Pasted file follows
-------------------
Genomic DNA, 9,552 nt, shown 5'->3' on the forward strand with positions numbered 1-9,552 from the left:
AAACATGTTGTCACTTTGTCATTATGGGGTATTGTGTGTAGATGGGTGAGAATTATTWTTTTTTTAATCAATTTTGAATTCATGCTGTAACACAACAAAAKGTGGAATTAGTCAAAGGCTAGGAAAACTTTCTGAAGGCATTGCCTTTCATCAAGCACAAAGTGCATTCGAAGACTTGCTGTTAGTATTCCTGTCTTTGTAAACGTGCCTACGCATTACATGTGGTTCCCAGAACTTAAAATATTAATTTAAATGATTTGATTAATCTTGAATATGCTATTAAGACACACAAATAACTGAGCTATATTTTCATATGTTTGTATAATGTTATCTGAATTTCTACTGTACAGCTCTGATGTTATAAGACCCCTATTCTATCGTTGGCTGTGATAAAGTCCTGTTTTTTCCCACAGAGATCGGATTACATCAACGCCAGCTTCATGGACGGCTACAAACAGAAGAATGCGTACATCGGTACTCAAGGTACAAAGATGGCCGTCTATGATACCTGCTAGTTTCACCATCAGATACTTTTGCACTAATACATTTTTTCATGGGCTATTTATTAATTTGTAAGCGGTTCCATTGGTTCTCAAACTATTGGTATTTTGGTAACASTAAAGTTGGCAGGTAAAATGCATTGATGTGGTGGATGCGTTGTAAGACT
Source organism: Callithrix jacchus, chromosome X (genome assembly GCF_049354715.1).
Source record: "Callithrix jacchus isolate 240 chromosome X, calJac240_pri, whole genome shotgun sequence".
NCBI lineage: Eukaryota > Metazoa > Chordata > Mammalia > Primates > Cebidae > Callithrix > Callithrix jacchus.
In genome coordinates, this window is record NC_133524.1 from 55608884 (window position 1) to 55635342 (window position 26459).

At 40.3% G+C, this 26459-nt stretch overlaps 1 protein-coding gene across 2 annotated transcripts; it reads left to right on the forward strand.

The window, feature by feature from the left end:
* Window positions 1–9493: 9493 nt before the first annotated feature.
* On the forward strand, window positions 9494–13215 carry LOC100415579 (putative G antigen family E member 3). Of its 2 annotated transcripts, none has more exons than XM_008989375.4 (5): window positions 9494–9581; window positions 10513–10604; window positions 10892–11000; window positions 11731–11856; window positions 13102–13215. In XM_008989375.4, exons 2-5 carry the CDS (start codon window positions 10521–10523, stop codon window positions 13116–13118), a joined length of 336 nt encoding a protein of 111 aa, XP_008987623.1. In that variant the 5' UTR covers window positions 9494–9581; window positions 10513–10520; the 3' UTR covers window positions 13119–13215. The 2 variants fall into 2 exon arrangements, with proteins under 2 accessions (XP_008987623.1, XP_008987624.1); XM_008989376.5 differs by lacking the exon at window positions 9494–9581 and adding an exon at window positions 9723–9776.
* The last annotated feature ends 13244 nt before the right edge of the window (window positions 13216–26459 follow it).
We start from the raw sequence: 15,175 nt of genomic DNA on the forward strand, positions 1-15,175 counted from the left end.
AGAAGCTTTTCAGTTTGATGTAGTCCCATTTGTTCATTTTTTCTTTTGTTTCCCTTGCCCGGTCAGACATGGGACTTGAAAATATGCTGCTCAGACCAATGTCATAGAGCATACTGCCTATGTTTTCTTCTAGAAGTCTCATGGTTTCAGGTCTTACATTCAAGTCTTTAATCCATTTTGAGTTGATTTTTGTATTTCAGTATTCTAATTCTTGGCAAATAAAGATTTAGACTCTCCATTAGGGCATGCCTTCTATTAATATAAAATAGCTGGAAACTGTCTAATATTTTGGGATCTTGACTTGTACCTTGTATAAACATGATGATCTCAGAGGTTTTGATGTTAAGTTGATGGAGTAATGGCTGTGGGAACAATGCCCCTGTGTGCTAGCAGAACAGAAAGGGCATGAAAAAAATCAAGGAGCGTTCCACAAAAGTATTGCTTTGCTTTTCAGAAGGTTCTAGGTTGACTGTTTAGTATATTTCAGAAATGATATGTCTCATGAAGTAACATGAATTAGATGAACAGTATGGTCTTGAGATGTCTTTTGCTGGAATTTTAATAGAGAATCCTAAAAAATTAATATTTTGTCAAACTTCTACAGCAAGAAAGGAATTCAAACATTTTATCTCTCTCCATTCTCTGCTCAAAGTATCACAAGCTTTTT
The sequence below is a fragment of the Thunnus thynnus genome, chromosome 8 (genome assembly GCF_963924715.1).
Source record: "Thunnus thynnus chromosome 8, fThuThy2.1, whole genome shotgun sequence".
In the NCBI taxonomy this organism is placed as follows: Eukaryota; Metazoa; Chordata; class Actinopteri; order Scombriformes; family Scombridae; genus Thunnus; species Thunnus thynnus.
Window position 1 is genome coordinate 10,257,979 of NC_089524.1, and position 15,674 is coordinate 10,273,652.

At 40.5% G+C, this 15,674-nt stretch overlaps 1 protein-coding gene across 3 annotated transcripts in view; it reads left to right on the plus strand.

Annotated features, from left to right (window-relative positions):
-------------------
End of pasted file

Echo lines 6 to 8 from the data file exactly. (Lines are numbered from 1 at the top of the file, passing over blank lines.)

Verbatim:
In genome coordinates, this window is record NC_133524.1 from 55608884 (window position 1) to 55635342 (window position 26459).

At 40.3% G+C, this 26459-nt stretch overlaps 1 protein-coding gene across 2 annotated transcripts; it reads left to right on the forward strand.

The window, feature by feature from the left end: